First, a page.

James Shields writes: Good issue! A friend of mine did a rather excellent one man poetry show called "An Evening with the Great Writers". Unfortunately he lost money on it, but it was very enjoyable. Do let us know how you get on with "Sex in the Sauna"! You know we're all dying for an update on that one. I hope my novel writing is newsworthy enough to get a mention! Of course! James Shields has finished the first draft of his first novel, Andromeda Rising, as part of the National Novel Writing Month. Inspired by an Octocon panel, no less. I'm deeply impressed. As for the updates on my sex life, I am far too discreet to do anything but drop heavy hints. The lack of recent heavy hints therefore speaks volumes. Or perhaps that's because I know there is at least one ex-boyfriend who still reads this. Who knows?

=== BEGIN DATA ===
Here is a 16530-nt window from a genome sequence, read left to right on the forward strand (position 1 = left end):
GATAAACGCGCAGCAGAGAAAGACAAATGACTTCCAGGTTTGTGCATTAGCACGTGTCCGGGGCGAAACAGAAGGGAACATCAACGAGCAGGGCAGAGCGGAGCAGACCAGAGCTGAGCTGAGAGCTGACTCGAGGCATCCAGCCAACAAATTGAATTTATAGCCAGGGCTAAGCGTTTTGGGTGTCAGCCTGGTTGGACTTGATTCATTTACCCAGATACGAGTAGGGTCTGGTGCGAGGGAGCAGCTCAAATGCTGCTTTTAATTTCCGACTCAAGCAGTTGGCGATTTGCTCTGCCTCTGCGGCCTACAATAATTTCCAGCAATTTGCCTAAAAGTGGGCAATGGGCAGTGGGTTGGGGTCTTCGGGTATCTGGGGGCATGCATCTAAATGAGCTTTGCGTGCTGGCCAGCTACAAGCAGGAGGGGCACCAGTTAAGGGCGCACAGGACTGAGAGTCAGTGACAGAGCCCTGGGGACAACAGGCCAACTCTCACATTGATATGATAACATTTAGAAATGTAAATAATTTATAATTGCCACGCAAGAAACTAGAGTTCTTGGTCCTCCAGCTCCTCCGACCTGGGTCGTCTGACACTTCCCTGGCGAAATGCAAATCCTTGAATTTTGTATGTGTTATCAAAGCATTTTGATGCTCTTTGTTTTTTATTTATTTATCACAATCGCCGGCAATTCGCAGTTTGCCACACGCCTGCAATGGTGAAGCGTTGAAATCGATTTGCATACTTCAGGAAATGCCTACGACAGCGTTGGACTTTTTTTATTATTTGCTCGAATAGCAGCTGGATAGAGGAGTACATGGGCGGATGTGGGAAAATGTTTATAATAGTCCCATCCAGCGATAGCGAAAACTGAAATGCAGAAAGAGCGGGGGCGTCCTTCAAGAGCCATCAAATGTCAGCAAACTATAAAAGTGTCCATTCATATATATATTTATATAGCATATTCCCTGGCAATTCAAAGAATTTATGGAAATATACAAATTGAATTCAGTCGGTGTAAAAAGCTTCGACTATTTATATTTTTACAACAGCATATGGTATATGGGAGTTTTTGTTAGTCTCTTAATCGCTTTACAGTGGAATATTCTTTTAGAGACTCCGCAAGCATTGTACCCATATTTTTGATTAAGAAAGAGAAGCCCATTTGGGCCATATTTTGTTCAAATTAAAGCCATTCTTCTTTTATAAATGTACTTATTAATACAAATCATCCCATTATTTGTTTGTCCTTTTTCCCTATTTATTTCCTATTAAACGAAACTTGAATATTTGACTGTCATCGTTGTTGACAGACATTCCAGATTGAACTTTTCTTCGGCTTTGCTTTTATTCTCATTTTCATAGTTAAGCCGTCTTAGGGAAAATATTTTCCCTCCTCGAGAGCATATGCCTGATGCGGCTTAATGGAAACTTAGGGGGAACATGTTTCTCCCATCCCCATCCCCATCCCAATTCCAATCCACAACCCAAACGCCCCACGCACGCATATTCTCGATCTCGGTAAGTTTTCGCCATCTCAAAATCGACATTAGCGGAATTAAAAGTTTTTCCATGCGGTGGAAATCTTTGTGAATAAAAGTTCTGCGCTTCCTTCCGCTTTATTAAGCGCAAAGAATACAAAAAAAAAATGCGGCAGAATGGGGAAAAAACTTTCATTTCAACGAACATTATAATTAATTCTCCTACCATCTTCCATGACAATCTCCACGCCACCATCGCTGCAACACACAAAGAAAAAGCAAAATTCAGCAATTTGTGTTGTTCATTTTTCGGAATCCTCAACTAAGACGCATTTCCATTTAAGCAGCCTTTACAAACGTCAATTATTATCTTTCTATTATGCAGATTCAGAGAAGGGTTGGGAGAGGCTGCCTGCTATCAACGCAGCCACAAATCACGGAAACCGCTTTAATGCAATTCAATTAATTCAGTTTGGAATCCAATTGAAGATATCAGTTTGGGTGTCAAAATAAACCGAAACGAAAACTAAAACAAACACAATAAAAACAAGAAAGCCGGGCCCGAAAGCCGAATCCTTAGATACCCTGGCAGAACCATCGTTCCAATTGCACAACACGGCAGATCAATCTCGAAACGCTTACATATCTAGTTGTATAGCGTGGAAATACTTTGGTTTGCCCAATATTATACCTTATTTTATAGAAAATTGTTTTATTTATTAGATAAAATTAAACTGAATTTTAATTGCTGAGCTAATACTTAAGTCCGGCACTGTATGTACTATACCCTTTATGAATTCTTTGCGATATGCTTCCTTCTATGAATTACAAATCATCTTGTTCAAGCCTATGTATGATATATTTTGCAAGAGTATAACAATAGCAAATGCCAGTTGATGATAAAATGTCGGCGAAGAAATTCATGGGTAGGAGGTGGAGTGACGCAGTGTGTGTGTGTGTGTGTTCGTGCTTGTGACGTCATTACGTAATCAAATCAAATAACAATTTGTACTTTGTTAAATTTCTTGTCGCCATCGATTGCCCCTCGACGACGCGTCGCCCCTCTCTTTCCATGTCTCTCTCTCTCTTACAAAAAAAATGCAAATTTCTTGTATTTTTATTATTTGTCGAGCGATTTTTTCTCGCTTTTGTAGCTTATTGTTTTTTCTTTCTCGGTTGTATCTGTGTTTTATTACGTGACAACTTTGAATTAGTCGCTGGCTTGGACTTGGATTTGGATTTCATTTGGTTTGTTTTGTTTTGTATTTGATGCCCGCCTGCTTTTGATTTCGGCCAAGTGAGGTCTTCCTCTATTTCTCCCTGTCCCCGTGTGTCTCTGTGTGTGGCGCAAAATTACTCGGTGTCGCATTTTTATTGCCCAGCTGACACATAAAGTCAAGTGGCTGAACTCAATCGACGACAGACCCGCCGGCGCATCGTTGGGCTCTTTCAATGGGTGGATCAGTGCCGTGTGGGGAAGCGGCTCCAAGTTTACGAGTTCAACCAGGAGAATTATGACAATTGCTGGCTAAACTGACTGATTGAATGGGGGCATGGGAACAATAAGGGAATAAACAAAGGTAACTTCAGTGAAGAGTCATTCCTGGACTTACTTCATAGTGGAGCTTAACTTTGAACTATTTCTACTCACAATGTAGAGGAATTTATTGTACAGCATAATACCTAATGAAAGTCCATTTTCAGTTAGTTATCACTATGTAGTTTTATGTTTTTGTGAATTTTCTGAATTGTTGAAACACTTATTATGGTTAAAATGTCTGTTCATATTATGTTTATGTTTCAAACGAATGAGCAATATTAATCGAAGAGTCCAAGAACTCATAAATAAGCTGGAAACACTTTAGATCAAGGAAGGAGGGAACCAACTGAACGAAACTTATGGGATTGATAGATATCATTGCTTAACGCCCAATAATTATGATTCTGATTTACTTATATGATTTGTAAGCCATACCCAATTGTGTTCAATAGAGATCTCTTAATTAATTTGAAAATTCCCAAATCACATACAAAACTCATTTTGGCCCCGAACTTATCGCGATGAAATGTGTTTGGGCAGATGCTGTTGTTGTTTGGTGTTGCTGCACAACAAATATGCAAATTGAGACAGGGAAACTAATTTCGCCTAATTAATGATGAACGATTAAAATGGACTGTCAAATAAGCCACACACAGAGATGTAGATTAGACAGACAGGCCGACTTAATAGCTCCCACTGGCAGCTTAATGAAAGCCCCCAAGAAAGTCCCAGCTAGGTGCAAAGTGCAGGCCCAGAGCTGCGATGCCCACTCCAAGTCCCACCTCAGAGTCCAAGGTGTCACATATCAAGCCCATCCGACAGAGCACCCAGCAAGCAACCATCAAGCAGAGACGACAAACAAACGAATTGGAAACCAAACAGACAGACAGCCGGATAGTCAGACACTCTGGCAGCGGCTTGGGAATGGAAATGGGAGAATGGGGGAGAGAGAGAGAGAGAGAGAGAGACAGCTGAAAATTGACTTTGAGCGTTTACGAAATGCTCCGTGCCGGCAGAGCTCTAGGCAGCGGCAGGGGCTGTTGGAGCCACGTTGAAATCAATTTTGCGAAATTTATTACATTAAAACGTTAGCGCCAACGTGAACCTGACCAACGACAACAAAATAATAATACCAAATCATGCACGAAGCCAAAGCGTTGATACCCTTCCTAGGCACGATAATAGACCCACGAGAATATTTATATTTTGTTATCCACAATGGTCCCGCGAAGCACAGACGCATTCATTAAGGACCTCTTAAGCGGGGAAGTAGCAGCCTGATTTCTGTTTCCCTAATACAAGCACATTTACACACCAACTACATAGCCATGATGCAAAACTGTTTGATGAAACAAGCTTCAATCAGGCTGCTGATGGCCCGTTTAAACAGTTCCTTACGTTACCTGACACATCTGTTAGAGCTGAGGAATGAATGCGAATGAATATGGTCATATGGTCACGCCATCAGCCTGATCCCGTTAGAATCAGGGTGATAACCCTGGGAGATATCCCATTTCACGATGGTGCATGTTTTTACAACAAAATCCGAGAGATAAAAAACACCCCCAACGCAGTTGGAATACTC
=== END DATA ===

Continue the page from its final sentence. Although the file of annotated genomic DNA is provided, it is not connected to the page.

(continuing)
Eccles writes: "However, if there isn't something new here by the start of April, you can take me out to be shot..." Would never dream of just shooting you! Be assured we will send in the UN Fringe inspectors first! I don't really have a reply to this, I just thought it was very funny.